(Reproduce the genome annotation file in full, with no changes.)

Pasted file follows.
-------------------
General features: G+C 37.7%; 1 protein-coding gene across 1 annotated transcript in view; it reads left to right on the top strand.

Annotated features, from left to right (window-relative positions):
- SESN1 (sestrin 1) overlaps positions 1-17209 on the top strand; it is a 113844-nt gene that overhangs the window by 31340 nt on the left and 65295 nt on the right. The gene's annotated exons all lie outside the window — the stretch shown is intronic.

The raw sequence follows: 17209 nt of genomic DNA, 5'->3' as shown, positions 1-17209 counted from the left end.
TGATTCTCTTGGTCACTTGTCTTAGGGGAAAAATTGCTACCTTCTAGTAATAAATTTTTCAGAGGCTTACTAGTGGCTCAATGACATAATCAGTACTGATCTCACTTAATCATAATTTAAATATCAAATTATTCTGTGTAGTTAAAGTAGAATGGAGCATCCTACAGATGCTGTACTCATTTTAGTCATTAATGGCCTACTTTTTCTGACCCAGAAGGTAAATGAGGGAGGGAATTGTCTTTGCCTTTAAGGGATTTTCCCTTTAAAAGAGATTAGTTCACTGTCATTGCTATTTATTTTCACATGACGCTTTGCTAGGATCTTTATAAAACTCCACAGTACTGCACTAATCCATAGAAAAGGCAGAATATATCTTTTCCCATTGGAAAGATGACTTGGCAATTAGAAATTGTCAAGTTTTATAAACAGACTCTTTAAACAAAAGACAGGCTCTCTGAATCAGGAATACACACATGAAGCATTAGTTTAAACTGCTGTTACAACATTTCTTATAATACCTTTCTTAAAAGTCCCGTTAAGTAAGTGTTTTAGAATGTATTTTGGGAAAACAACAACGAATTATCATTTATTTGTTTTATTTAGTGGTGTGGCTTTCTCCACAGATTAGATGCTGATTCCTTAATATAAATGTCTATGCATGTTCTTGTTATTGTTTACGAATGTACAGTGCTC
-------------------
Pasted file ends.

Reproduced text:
General features: G+C 37.7%; 1 protein-coding gene across 1 annotated transcript in view; it reads left to right on the top strand.

Annotated features, from left to right (window-relative positions):
- SESN1 (sestrin 1) overlaps positions 1-17209 on the top strand; it is a 113844-nt gene that overhangs the window by 31340 nt on the left and 65295 nt on the right. The gene's annotated exons all lie outside the window — the stretch shown is intronic.

The raw sequence follows: 17209 nt of genomic DNA, 5'->3' as shown, positions 1-17209 counted from the left end.
TGATTCTCTTGGTCACTTGTCTTAGGGGAAAAATTGCTACCTTCTAGTAATAAATTTTTCAGAGGCTTACTAGTGGCTCAATGACATAATCAGTACTGATCTCACTTAATCATAATTTAAATATCAAATTATTCTGTGTAGTTAAAGTAGAATGGAGCATCCTACAGATGCTGTACTCATTTTAGTCATTAATGGCCTACTTTTTCTGACCCAGAAGGTAAATGAGGGAGGGAATTGTCTTTGCCTTTAAGGGATTTTCCCTTTAAAAGAGATTAGTTCACTGTCATTGCTATTTATTTTCACATGACGCTTTGCTAGGATCTTTATAAAACTCCACAGTACTGCACTAATCCATAGAAAAGGCAGAATATATCTTTTCCCATTGGAAAGATGACTTGGCAATTAGAAATTGTCAAGTTTTATAAACAGACTCTTTAAACAAAAGACAGGCTCTCTGAATCAGGAATACACACATGAAGCATTAGTTTAAACTGCTGTTACAACATTTCTTATAATACCTTTCTTAAAAGTCCCGTTAAGTAAGTGTTTTAGAATGTATTTTGGGAAAACAACAACGAATTATCATTTATTTGTTTTATTTAGTGGTGTGGCTTTCTCCACAGATTAGATGCTGATTCCTTAATATAAATGTCTATGCATGTTCTTGTTATTGTTTACGAATGTACAGTGCTC